Objective: Prior studies have demonstrated an increased risk of cancer-associated scleroderma in patients with anti-RNA polymerase III (anti-RNAP III) autoantibodies as well as in patients who are triple-negative for anticentromere (anti-CENP), anti-topoisomerase I (anti-topo I), and anti-RNAP III (also known as anti-POL) autoantibodies (referred to as CTP negative). In a recent study of 16 CTP-negative scleroderma patients with coincident cancer, 25% of the patients were found to have autoantibodies to RNPC-3, a member of the minor spliceosome complex. This investigation was undertaken to validate the relationship between anti-RNPC-3 antibodies and cancer and examine the associated clinical phenotype in a large sample of scleroderma patients.
Methods: Scleroderma patients with cancer were assayed for anti-CENP, anti-topo I, anti-RNAP III, and anti-RNPC-3 autoantibodies. Disease characteristics and the cancer-scleroderma interval were compared across autoantibody groups. The relationship between autoantibody status and cancer-associated scleroderma was assessed by logistic regression.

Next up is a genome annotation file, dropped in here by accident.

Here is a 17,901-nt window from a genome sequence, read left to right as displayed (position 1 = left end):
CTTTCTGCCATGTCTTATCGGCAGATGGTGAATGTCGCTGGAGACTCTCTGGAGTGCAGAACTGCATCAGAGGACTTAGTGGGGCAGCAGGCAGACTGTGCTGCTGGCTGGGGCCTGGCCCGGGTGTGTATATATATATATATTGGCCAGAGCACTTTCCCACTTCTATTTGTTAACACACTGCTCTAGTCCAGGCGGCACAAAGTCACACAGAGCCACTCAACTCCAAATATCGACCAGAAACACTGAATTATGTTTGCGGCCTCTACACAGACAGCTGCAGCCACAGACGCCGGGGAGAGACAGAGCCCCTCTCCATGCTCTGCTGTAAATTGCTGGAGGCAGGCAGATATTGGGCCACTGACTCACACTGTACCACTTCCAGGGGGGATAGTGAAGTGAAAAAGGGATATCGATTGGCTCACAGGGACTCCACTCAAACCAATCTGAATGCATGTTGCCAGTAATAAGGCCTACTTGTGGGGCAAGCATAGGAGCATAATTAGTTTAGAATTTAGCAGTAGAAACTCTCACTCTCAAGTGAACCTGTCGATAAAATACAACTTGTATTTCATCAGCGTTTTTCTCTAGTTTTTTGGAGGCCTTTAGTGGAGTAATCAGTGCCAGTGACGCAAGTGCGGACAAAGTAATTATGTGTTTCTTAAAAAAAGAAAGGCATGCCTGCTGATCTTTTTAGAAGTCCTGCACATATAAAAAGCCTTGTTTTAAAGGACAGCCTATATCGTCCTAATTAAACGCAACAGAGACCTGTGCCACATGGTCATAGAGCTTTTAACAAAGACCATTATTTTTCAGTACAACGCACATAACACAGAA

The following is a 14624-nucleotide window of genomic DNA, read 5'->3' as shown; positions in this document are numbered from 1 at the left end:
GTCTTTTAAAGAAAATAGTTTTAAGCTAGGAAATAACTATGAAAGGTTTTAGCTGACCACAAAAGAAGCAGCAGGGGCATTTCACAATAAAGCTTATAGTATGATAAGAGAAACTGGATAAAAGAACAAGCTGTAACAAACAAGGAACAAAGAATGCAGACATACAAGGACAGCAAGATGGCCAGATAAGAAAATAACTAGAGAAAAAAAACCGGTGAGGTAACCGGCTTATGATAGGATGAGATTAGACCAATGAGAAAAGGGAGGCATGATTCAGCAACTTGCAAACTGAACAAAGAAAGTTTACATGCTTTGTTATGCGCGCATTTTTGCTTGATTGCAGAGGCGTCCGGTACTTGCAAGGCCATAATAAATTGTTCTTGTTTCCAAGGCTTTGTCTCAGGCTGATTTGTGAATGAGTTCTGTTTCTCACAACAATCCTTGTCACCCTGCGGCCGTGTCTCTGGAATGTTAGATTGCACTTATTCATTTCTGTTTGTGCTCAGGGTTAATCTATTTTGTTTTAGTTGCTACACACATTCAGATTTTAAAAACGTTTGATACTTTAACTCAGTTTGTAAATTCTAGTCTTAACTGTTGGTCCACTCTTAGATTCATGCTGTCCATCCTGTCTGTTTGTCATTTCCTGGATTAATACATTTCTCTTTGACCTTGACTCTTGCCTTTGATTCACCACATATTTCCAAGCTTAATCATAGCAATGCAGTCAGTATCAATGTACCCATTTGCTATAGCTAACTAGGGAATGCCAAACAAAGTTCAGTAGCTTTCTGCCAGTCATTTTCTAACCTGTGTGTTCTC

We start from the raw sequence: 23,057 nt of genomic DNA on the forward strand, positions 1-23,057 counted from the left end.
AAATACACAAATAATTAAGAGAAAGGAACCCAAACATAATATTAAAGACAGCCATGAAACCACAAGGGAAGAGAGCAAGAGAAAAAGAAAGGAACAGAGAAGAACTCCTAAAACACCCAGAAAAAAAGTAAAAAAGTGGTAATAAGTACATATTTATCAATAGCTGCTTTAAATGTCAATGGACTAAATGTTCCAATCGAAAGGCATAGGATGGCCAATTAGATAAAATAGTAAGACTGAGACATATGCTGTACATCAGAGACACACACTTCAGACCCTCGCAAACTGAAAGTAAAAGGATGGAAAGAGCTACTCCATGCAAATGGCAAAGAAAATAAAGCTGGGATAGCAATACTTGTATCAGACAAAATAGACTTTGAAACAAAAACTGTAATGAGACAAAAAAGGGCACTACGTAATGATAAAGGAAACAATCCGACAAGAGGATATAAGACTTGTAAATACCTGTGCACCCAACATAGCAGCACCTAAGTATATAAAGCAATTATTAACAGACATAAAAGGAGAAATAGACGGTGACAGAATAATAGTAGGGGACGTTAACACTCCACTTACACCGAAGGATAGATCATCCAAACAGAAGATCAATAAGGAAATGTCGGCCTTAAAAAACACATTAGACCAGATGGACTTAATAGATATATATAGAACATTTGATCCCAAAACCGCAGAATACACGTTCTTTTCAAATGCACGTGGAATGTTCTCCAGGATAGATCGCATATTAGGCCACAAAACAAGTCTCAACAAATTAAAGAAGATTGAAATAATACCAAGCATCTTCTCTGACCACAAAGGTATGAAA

Results: Of 318 patients with scleroderma and cancer, 70 (22.0%) were positive for anti-RNAP III, 54 (17.0%) were positive for anti-topo I, and 96 (30.2%) were positive for anti-CENP. Twelve patients (3.8% of the overall group or 12.2% of CTP-negative patients) were positive for anti-RNPC-3. Patients with anti-RNPC-3 had a short cancer-scleroderma interval (median 0.9 years). Relative to patients with anti-CENP, patients with anti-RNPC-3 and those with anti-RNAP III had a >4-fold increased risk of cancer within 2 years of scleroderma onset (for anti-RNPC-3-positive patients, odds ratio [OR] 4.3, 95% confidence interval [95% CI] 1.10-16.9 [P = 0.037]; for anti-RNAP III-positive patients, OR 4.49, 95% CI 1.98-10.2 [P < 0.001]). Patients with anti-RNPC-3 had severe restrictive lung disease, gastrointestinal disease, Raynaud's phenomenon, and myopathy.
Conclusion: Anti-RNPC-3 autoantibodies, similar to anti-RNAP III autoantibodies, are associated with an increased risk of cancer at the onset of scleroderma. These data suggest the possibility of cancer-induced autoimmunity in this subset of patients with scleroderma.
© 2017, American College of Rheumatology.